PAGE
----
This material was prepared by MarketingPro, Inc., and does not necessarily represent the views of the presenting party, nor their affiliates. This information has been derived from sources believed to be accurate. Please note - investing involves risk, and past performance is no guarantee of future results. The publisher is not engaged in rendering legal, accounting or other professional services. If assistance is needed, the reader is advised to engage the services of a competent professional. This information should not be construed as investment, tax or legal advice and may not be relied on for the purpose of avoiding any Federal tax penalty. This is neither a solicitation nor recommendation to purchase or sell any investment or insurance product or service, and should not be relied upon as such. All indices are unmanaged and are not illustrative of any particular investment.
1 - djaverages.com/?go=industrial-milestones [10/7/14]
2 - nj.com/business/index.ssf/2013/03/dow_hits_new_record_regaining.html [3/5/13]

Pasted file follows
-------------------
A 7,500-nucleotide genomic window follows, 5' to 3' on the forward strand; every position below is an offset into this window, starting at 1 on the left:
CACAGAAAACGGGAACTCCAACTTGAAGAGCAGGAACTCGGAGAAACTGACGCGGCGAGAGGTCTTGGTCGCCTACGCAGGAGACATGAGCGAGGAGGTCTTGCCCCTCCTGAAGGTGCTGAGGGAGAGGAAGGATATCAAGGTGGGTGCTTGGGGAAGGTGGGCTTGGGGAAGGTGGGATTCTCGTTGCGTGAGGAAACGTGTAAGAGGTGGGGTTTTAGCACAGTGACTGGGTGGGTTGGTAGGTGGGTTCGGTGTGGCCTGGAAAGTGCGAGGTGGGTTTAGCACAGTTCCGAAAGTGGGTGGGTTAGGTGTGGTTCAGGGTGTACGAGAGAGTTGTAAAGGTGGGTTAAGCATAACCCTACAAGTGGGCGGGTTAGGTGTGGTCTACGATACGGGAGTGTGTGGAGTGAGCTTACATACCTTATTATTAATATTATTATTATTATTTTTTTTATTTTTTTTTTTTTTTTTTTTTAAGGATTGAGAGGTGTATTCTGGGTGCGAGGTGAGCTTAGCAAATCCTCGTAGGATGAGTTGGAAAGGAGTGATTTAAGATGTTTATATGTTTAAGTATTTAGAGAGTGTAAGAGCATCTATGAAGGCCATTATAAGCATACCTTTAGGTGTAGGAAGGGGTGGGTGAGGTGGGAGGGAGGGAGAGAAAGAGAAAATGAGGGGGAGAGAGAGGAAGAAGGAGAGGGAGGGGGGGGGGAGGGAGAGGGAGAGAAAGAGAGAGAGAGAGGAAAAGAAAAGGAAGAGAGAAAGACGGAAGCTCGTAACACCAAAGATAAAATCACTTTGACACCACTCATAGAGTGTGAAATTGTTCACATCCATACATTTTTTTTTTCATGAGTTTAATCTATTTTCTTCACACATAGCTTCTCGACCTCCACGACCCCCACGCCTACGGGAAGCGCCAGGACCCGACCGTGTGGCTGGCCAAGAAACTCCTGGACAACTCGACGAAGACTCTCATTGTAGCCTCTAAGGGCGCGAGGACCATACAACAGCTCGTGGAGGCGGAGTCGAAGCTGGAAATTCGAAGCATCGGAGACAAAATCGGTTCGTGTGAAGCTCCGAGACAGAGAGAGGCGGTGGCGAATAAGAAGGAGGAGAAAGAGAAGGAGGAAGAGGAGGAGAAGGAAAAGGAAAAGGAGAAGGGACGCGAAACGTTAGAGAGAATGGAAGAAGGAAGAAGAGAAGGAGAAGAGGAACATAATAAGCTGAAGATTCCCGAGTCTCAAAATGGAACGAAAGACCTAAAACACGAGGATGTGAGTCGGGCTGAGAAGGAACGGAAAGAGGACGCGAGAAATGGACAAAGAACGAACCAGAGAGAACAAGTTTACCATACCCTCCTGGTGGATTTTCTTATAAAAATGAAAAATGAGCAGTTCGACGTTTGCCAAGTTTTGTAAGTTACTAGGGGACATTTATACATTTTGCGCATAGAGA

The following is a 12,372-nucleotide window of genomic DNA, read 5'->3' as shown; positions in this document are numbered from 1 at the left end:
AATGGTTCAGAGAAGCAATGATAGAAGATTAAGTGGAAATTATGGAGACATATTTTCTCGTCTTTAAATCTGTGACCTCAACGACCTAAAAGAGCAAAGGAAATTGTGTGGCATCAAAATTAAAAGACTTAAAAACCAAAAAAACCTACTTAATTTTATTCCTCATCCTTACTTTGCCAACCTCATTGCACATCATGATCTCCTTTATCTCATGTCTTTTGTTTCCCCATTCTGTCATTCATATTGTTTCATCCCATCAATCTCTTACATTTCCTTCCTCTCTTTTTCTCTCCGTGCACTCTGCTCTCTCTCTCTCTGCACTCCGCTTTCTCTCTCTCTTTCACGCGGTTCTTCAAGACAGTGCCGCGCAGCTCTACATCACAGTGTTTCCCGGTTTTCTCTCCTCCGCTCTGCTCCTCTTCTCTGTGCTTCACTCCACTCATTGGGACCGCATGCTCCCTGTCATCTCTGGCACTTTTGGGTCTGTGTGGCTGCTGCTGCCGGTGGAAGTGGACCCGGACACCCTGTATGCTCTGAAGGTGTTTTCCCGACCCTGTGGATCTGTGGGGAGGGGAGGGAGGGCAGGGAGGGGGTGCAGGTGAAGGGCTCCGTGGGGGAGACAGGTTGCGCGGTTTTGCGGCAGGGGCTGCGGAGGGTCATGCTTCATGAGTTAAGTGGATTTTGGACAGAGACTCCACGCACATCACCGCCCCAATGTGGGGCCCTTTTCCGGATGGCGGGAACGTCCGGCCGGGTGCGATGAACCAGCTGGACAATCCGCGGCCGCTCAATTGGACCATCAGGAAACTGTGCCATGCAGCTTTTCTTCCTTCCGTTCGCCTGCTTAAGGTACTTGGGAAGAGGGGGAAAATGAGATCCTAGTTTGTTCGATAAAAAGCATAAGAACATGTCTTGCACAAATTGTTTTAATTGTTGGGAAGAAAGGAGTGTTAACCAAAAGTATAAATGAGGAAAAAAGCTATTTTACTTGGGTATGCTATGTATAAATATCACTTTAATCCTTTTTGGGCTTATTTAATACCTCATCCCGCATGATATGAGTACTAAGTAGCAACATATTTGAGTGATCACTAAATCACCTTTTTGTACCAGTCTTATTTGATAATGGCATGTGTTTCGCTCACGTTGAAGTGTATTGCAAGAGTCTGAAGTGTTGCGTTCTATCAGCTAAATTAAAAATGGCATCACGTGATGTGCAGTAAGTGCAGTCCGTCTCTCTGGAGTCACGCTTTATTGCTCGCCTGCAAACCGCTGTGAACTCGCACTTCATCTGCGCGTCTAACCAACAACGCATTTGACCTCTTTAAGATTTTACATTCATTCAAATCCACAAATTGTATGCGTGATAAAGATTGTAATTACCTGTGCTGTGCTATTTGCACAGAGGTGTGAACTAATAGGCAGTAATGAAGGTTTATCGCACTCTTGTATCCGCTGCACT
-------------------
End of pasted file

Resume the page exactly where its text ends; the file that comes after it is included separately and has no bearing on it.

3 - nbcnews.com/id/37740147/ns/business-stocks_and_economy/t/historic-bear-markets/#.VDSESBbgVUI [10/7/14]
Roy Larsen, CFP®, AAMS® is a Fee Only Certified Financial Planner practitioner and acknowledged fiduciary. He works with clients in the Gainesville, GA. area outside of Atlanta and throughout the United States. Larsen Wealth Management specialized in the distribution phase of retirement or your version of chapter two. Roy has been quoted in the Wall Street Journal as well as the New York Times and has won the 5-Star Professional award for 6 consecutive years as one of the top Wealth Managers in Atlanta. Roy can be reached at 678-696-8755 or roylarsen @investinretirement.net.
The opinions voiced in this material are for general information purposed only and are not intended to provide specific advice or recommendations for any individuals(s). To determine which investment(s) may be appropriate for you, consult your financial advisor prior to investing. All performance referenced is historical and is no guarantee of future results. All indices are unmanaged and may not be invested into directly.
Roy Larsen is a Certified Financial Planner™ practitioner and Fee Only Wealth Manager who resides outside of Atlanta, Georgia.
Roy's Financial Blog contains articles on the multiple and complex issues of living successfully in Retirement.